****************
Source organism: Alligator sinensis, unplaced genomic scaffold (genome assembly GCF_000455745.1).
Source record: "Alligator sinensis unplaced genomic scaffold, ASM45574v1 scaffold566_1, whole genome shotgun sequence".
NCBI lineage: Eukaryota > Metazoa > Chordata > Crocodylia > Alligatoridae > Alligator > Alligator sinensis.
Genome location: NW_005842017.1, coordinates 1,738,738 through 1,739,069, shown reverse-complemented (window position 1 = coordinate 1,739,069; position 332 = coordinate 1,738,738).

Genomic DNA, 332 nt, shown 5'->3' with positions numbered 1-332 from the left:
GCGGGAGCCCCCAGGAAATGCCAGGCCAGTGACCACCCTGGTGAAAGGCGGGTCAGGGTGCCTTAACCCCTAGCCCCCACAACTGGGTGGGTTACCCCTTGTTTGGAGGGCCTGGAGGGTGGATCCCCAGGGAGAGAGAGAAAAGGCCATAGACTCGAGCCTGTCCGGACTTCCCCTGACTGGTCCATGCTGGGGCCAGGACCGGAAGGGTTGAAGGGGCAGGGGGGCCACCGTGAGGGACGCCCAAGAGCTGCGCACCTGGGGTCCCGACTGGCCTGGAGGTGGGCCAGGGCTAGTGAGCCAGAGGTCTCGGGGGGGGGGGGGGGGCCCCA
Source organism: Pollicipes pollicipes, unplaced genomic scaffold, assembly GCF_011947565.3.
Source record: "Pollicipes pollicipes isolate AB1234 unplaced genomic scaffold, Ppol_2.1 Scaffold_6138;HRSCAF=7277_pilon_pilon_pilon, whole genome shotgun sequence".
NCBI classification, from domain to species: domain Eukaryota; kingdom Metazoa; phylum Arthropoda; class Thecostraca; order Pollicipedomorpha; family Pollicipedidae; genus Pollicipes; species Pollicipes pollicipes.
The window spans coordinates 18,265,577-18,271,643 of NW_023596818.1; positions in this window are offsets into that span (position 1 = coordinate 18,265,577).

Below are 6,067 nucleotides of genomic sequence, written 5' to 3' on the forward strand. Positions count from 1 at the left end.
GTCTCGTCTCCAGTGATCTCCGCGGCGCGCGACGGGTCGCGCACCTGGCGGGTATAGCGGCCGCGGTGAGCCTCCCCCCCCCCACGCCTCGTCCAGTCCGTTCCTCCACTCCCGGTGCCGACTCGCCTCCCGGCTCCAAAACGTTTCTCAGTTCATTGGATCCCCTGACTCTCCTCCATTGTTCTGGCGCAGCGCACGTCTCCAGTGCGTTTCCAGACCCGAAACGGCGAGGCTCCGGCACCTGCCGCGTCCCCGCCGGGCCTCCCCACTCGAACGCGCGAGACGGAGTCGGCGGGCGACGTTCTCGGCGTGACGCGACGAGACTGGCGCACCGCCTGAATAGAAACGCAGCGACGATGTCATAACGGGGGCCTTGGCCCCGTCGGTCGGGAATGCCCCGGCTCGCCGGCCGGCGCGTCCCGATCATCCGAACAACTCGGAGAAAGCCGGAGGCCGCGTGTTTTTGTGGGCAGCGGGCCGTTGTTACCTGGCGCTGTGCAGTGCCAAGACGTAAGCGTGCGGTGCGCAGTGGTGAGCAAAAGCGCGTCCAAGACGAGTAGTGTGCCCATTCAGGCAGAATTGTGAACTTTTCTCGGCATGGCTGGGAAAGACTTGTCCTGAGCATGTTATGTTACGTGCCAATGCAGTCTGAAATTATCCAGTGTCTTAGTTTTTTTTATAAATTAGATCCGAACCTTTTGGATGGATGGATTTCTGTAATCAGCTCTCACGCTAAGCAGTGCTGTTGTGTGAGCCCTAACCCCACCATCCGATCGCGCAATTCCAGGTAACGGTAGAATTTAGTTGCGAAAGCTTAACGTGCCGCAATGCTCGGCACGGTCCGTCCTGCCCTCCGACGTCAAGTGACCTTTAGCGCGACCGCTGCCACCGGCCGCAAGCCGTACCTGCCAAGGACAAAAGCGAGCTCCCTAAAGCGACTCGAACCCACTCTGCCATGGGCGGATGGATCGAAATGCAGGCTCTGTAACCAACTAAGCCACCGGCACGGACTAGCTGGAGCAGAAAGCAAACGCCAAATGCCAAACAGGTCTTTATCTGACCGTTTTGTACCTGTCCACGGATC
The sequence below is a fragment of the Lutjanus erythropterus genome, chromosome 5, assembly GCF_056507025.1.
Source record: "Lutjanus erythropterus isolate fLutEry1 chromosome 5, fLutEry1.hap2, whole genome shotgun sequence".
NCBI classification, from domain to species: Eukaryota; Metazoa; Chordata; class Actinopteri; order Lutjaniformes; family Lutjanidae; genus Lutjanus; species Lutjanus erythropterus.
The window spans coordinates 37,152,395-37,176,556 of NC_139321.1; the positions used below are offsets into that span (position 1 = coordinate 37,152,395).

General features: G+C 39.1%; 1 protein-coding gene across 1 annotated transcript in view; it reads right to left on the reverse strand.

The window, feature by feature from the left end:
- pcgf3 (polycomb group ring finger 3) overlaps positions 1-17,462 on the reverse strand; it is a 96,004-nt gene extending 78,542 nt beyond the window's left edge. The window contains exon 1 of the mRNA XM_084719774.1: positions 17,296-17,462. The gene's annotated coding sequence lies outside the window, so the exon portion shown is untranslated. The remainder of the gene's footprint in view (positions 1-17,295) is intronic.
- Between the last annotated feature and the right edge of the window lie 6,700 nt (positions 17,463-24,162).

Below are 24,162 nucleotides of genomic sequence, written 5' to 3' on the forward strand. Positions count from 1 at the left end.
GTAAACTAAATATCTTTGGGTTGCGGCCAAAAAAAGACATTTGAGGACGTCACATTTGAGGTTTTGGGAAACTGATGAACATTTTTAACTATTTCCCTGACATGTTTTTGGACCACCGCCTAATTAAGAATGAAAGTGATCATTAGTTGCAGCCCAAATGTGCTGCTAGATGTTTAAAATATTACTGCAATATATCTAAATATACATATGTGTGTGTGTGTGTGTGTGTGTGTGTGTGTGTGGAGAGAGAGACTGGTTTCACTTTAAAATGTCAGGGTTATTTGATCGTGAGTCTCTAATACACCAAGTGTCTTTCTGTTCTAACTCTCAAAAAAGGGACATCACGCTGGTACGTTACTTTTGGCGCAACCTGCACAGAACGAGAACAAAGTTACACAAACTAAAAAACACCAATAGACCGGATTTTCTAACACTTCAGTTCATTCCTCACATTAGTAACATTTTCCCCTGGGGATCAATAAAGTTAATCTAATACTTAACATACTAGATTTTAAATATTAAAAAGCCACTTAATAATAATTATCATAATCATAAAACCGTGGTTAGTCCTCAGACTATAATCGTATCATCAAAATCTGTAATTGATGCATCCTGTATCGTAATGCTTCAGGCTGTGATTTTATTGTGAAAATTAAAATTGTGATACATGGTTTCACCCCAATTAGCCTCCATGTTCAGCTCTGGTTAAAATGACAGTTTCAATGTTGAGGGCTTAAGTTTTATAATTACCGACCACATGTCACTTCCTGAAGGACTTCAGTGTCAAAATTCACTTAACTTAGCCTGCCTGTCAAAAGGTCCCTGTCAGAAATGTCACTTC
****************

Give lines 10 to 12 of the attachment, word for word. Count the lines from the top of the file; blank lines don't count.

The window spans coordinates 18,265,577-18,271,643 of NW_023596818.1; positions in this window are offsets into that span (position 1 = coordinate 18,265,577).

Below are 6,067 nucleotides of genomic sequence, written 5' to 3' on the forward strand. Positions count from 1 at the left end.
GTCTCGTCTCCAGTGATCTCCGCGGCGCGCGACGGGTCGCGCACCTGGCGGGTATAGCGGCCGCGGTGAGCCTCCCCCCCCCCACGCCTCGTCCAGTCCGTTCCTCCACTCCCGGTGCCGACTCGCCTCCCGGCTCCAAAACGTTTCTCAGTTCATTGGATCCCCTGACTCTCCTCCATTGTTCTGGCGCAGCGCACGTCTCCAGTGCGTTTCCAGACCCGAAACGGCGAGGCTCCGGCACCTGCCGCGTCCCCGCCGGGCCTCCCCACTCGAACGCGCGAGACGGAGTCGGCGGGCGACGTTCTCGGCGTGACGCGACGAGACTGGCGCACCGCCTGAATAGAAACGCAGCGACGATGTCATAACGGGGGCCTTGGCCCCGTCGGTCGGGAATGCCCCGGCTCGCCGGCCGGCGCGTCCCGATCATCCGAACAACTCGGAGAAAGCCGGAGGCCGCGTGTTTTTGTGGGCAGCGGGCCGTTGTTACCTGGCGCTGTGCAGTGCCAAGACGTAAGCGTGCGGTGCGCAGTGGTGAGCAAAAGCGCGTCCAAGACGAGTAGTGTGCCCATTCAGGCAGAATTGTGAACTTTTCTCGGCATGGCTGGGAAAGACTTGTCCTGAGCATGTTATGTTACGTGCCAATGCAGTCTGAAATTATCCAGTGTCTTAGTTTTTTTTATAAATTAGATCCGAACCTTTTGGATGGATGGATTTCTGTAATCAGCTCTCACGCTAAGCAGTGCTGTTGTGTGAGCCCTAACCCCACCATCCGATCGCGCAATTCCAGGTAACGGTAGAATTTAGTTGCGAAAGCTTAACGTGCCGCAATGCTCGGCACGGTCCGTCCTGCCCTCCGACGTCAAGTGACCTTTAGCGCGACCGCTGCCACCGGCCGCAAGCCGTACCTGCCAAGGACAAAAGCGAGCTCCCTAAAGCGACTCGAACCCACTCTGCCATGGGCGGATGGATCGAAATGCAGGCTCTGTAACCAACTAAGCCACCGGCACGGACTAGCTGGAGCAGAAAGCAAACGCCAAATGCCAAACAGGTCTTTATCTGACCGTTTTGTACCTGTCCACGGATC